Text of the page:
Vandaveer | Grace & Speed (Gypsy Eyes)

cd_vandaveer_0327One only needs to look to the masterful construction of "However Many Takes It Takes" to see that Heidinger feels the genre in his bones, as his learned tone confidently suggests that Vandaveer is worth a listen, that his stories are worth being heard.





"We've got to walk a million miles/ Oh, honey, go walk them with a smile," sings Mark Charles Heidinger, otherwise known in this incantation as Vandaveer, on the opener of 2007's Grace & Speed, an acoustic Dylan-meets-Drake ditty that pretty much sums up what the D.C.-centered (via Kentucky) singer/songwriter is all about this time around. Partially abandoning the sunny pop of his better-known group, the Apparitions, Heidinger explores the folk styles of the aforementioned artists, as well as Waits and McCartney, employing subtle strums and smooth picking to form a dusty skeleton while his crafted warble fills in the lyrical teeth. Although Heidinger's Vandaveer hasn't seen as many miles as the weighty artists he emulates, he does the folk thing well, and he always does it with a smile.

What's more is that artists such as this are indeed significant in carrying on the folk tradition.

Jumping from the simple, yet intriguing melodies of darker numbers, such as "Marianne, You've Done It Now" (which features some wonderful clarinet playing) and "The Street Is Full of Creeps" to lighter, more effective pieces, Vandaveer takes few risks, but rarely misses. Heidinger's voice contains a slight charming twang, and is otherwise smooth, clear, and incapable of offending. The guitar playing is sharp, sometimes unnecessary in its excessive polish, but always on the money. On "Crooked Mast," Heidinger mixes rhythm with leads, sounding a little bit like a countrified Nick Drake, and matching soulful "doos" to a bending riff. The only time Vandaveer strays from the minimalist formula is on album closer "Roman Candle," which seems out of place, but is in fact a pretty fun, head-bouncing number, and one of the better lyrical songs (so don't pass it up).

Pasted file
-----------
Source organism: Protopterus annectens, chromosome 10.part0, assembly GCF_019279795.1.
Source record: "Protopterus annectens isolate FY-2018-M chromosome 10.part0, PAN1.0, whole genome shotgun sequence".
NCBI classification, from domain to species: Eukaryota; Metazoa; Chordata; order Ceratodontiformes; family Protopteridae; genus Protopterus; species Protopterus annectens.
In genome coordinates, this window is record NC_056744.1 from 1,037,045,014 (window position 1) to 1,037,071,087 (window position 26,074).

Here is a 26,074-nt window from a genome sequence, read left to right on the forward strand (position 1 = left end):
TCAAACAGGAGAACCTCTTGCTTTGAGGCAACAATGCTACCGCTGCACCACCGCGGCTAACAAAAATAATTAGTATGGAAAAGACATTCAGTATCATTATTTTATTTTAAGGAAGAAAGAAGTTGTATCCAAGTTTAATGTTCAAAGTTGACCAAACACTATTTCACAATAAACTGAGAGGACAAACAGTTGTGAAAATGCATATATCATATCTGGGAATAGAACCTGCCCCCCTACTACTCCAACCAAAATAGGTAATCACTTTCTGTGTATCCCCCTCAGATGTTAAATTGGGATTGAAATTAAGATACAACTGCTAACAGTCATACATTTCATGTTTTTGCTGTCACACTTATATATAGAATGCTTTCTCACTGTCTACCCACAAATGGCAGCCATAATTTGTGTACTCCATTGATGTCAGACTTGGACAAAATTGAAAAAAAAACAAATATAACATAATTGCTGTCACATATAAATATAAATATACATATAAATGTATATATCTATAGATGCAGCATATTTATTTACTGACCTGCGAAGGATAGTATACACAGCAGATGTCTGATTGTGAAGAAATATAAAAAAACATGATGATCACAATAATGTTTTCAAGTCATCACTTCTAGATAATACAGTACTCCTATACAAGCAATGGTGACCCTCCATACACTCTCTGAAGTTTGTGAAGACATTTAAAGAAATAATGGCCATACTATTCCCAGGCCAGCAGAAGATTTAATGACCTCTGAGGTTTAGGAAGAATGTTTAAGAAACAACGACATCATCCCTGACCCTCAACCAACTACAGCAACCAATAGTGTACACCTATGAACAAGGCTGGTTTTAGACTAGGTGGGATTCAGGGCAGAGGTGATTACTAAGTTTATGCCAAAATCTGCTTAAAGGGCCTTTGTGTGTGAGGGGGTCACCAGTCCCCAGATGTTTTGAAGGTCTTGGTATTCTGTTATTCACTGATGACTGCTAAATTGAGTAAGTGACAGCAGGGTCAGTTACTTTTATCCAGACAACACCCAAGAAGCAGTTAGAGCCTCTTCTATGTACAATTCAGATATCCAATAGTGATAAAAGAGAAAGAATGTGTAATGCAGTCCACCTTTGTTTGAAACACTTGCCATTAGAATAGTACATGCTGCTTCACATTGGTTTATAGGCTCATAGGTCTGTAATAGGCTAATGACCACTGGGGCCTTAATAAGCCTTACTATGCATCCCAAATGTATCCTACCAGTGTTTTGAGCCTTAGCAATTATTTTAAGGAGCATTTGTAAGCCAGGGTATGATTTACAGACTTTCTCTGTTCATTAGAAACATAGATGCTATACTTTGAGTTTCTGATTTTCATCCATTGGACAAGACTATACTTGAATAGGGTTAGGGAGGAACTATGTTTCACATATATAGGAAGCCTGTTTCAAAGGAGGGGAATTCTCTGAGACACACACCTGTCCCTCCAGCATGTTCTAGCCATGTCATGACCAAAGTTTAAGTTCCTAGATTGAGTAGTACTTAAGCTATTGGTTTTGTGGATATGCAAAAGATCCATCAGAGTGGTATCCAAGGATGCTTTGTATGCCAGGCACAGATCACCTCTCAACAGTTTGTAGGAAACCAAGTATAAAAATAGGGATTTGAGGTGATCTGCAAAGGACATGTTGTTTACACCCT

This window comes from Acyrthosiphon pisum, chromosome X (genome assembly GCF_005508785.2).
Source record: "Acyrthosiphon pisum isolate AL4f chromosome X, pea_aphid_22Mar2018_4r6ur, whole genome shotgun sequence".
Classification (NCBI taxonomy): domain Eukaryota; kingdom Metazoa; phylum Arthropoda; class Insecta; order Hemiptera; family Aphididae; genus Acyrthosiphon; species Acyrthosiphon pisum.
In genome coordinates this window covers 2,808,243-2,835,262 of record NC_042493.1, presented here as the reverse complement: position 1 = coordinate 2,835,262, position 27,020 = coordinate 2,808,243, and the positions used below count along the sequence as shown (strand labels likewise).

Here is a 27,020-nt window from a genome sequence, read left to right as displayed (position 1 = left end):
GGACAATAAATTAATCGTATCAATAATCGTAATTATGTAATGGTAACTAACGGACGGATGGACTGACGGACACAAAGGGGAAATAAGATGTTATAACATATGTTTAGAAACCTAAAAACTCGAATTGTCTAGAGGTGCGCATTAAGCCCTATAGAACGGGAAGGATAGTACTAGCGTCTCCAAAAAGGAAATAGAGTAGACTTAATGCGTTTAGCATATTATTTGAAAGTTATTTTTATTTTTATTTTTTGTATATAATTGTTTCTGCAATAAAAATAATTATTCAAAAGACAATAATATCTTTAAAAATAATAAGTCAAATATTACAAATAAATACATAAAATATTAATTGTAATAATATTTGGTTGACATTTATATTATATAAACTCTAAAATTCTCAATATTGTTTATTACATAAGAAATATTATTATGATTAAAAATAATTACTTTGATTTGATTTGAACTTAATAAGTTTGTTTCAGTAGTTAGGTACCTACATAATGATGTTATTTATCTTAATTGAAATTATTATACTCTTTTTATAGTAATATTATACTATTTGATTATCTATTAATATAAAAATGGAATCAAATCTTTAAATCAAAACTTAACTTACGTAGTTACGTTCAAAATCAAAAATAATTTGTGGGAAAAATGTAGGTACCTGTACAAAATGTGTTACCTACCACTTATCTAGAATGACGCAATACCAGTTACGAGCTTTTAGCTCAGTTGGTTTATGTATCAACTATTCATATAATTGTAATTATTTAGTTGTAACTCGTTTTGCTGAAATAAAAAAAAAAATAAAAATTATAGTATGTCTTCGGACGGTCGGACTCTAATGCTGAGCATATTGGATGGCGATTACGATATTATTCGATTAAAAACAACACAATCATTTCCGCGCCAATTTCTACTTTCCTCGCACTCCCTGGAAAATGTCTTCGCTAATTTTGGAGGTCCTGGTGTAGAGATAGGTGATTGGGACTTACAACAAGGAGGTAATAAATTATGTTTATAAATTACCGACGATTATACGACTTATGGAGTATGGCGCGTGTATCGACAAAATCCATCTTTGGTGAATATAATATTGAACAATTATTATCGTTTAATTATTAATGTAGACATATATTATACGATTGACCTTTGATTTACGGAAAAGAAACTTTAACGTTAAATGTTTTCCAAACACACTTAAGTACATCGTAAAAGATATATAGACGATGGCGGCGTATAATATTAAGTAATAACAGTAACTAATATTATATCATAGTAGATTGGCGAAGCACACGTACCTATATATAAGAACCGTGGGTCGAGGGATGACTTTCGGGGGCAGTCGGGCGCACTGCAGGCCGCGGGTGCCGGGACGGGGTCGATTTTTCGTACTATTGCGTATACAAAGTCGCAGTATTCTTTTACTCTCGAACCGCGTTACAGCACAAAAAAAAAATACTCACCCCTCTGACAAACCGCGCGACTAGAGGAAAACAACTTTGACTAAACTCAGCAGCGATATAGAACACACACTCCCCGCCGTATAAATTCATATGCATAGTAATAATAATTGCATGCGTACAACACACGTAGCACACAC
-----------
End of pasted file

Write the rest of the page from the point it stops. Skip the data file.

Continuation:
The only real failing of Grace & Speed, and for that matter, Vandaveer as a whole, is that it is to this point, underdeveloped. As a man with many projects, Heidinger could stand to devote more time to shaping his wide array of specific sounds. With that being said, this album is impressive as a seemingly casual effort. The songwriting is very natural, pleasant, and contains a number of nice melodies. However, outside of "However Many Takes It Takes," few songs are truly memorable. Whether the disparity between talent and distinction ever converges is beside the point. For now, Grace & Speed is a nice album for a toe-tappin' mood. C | Dave Jasmon

RIYL: Langhorne Slim's less raucous moments, The Avett Brothers, The Elected

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